by Heath Holland
Piper Laurie freaks me out. Well, to be more specific, it’s her performance in Brian De Palma’s 1976 film version of Carrie that really gives me the chills. I mean, I know she’s an actress who did an incredible job of realizing a character, but there’s a part of me that sees her AS her character.
I suppose what bothers me the most about Laurie’s performance as Carrie’s mother Margaret White is that she plays a character who is only slightly outside the world in which we live. Margaret White is the most pious and zealous of Christians, quick to condemn and full of arrogance and superiority. When Carrie says or does something that doesn’t fall in line with Margaret’s own twisted morality, she’s sent to a dark closet with a light-up Jesus and a bible so that she can repent and pray until atonement has been made.
This is the starting place from which Piper Laurie seems to build her performance: Margaret White is just such as person, full of her own answers. The world is evil. Her daughter is evil. And apparently, hair conditioner is evil. Clearly all is not well in her head, and she has taken such a manipulative and controlling position in Carrie’s life that she has become the sin that she believes she stands against, failing in even the basic functions of being a mother in the belief that she is saving her daughter’s immortal soul from the fires of hell.
The Mist, Piper Laurie plays a broken person who seems to have lost everything except religion and now spews fire and brimstone in place of compassion and humility.
Laurie’s note-perfect performance and understanding of what makes the character scary bring the role off the page and into real life. It’s chilling. It’s subtle and quiet at times, then full of justified rage at others, but at no point does it ever cross into parody. It’s always grounded in reality, in the people that we interact with in our own lives.
That believability is what gives the performance its power. Because Margaret White starts from a place of spiritual superiority, which is absolutely something many people feel, she is able to stretch that role into the fringes of sanity. The implication of the performance is that these people could be all around us and that the minute someone crosses the line, another Margaret White can be born.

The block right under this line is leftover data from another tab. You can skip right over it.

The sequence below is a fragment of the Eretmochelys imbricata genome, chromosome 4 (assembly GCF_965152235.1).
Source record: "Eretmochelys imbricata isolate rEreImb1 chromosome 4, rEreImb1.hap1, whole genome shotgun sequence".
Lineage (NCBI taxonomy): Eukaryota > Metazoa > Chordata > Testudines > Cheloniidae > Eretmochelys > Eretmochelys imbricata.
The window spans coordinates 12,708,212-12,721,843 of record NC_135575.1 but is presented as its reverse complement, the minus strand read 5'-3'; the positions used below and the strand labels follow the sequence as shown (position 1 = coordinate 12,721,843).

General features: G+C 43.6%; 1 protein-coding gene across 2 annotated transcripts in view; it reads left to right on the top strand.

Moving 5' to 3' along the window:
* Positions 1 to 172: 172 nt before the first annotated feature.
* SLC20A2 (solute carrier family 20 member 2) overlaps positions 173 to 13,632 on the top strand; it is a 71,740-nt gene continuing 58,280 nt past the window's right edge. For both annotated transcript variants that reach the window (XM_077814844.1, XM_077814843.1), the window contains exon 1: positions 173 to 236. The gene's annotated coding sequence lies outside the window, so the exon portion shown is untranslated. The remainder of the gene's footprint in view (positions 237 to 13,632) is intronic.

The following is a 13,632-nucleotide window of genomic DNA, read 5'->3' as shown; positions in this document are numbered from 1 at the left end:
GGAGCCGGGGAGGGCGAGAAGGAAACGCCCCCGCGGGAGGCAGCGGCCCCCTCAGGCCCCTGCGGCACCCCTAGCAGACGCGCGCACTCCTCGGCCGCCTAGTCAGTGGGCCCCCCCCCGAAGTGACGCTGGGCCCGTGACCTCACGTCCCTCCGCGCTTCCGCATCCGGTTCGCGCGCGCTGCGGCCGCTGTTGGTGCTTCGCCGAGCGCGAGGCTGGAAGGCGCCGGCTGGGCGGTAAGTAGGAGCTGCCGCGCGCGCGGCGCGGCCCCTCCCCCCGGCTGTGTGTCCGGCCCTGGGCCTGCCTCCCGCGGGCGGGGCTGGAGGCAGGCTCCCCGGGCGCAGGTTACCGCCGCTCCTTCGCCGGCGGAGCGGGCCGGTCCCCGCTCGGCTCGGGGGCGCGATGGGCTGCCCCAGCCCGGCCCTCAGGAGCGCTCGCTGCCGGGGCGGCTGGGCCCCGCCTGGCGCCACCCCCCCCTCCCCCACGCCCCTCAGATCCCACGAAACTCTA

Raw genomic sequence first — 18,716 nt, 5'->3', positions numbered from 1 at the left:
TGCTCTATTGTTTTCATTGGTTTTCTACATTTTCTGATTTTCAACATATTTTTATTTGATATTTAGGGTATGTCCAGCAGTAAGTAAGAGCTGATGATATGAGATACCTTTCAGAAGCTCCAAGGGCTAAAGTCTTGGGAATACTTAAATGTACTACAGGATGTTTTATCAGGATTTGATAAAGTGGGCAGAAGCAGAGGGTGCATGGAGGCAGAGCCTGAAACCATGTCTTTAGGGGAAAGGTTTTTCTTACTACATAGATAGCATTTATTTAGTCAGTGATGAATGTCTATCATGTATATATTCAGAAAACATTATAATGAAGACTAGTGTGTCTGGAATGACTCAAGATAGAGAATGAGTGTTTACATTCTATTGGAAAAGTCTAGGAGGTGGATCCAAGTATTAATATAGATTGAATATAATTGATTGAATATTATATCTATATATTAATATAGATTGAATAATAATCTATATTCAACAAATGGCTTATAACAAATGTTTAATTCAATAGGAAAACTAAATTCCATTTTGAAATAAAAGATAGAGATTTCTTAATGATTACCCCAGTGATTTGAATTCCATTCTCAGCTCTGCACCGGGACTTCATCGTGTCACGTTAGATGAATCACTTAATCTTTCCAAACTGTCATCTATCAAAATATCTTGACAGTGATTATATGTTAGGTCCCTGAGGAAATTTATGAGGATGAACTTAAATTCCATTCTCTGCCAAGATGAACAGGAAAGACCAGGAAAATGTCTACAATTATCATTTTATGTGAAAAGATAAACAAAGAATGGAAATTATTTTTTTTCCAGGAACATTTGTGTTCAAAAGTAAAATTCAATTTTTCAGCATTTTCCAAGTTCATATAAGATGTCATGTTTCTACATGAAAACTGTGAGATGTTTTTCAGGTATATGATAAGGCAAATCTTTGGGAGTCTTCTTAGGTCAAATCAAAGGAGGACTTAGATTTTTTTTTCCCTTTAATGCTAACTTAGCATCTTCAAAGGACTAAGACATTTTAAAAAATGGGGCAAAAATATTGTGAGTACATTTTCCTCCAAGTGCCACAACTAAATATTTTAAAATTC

Both Sissy Spacek and Piper Laurie were nominated for Academy Awards, which speaks to the power of Carrie. Horror is notoriously overlooked each year during awards season. Clearly, Carrie transcends traditional boundaries because of the sympathetic nature of the story, Sissy Spacek’s innocence and the chilling performance given by Piper Laurie.
More Great Horror Performances:
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Great column Heath! I think you hit the nail on the head.ReplyDelete
Hey Heath - couldn't agree more with this - I like Carrie more and more every time I see it, largely because I love that the majority of the "horror" in the movie is that of being a high school outcast, which is perhaps even more relevant now than it was then. But it's Spacek's and Laurie's performances (the former mostly at the end, the latter throughout) that truly make it shine (and terrify) and you really nail what's so great about Laurie's Margaret White.ReplyDelete
I am loving these "Great Horror Performances" posts!ReplyDelete
To be sure, Brian DePalma made a terrific adaptation of King's book, but given how much he loves Hitchcock, I wonder if he also took inspiration from the mother/daughter relationship in Marnie (1964). Like Carrie, Marnie is a woman who was the product of a "sinful" liaison, and who now must bear the brunt of her mother's guilt and shame over that act. Both mothers do their level best to destroy their daughters out of a twisted sense of "love."
There are 2 moments in Carrie involving Piper Laurie that get me every time. The first is the candlelight supper Mrs. White has with Carrie. When Carrie tells her she is going to the prom, Mrs. White immediately throws a drink in her face, which also douses the light - perfectly reflecting her pervasive desire to stamp out any light or hope in her daughter's life. The second moment is after Carrie has gone, and Mrs. White paces around the kitchen. Chop, chop, chop...
It's tough for me to choose a favorite, but Carrie is one of the three greatest King adaptations in my book (The Shining and Misery being the other two), and that greatness stems in equal parts from the awesome story and excellent, frightening performances. Great column, Heath!ReplyDelete
Thanks for the kind words and support, everybody! I'm glad you guys liked it.ReplyDelete
Read the Variety review of the new movie which was full of "Instead of DePalma's..." etc. Anyone going to see this film and NOT bring a score card?
Also loved their knocking Mortez for not living up to the "pimply, overweight teenager" of King's book while going on about how perfect for the role Sissy Spacek was.
And, Steve K...the bit of throwning her tea in Carrie's face wasn't an acting decision by Laurie....it was in the book.
I'm not even sure I'm going to see the remake. From what I understand, it does NOT follow the book's ending, but instead sticks to the lower-budgeted derivation that De Palma's movie took. So I'm not sure why it exists. I think Moretz is great, but I don't understand who this new movie is for, unless it's for a current generation who won't watch movies older than they are. I might go. I do have a free ticket (came in a blu-ray) so there's no cost of entry. I just think the De Palma film is so great that I think we should leave it alone. We have King's novel and De Palma's film. I'm happy with those (I still need to read that King novel).Delete
So, no, I guess I can't go see it without bringing a score card.
I should add that if I do go to see it, it will be for the performances. I'm just not sure that's enough of a draw for me. It's not a good idea to enter a movie cynically.Delete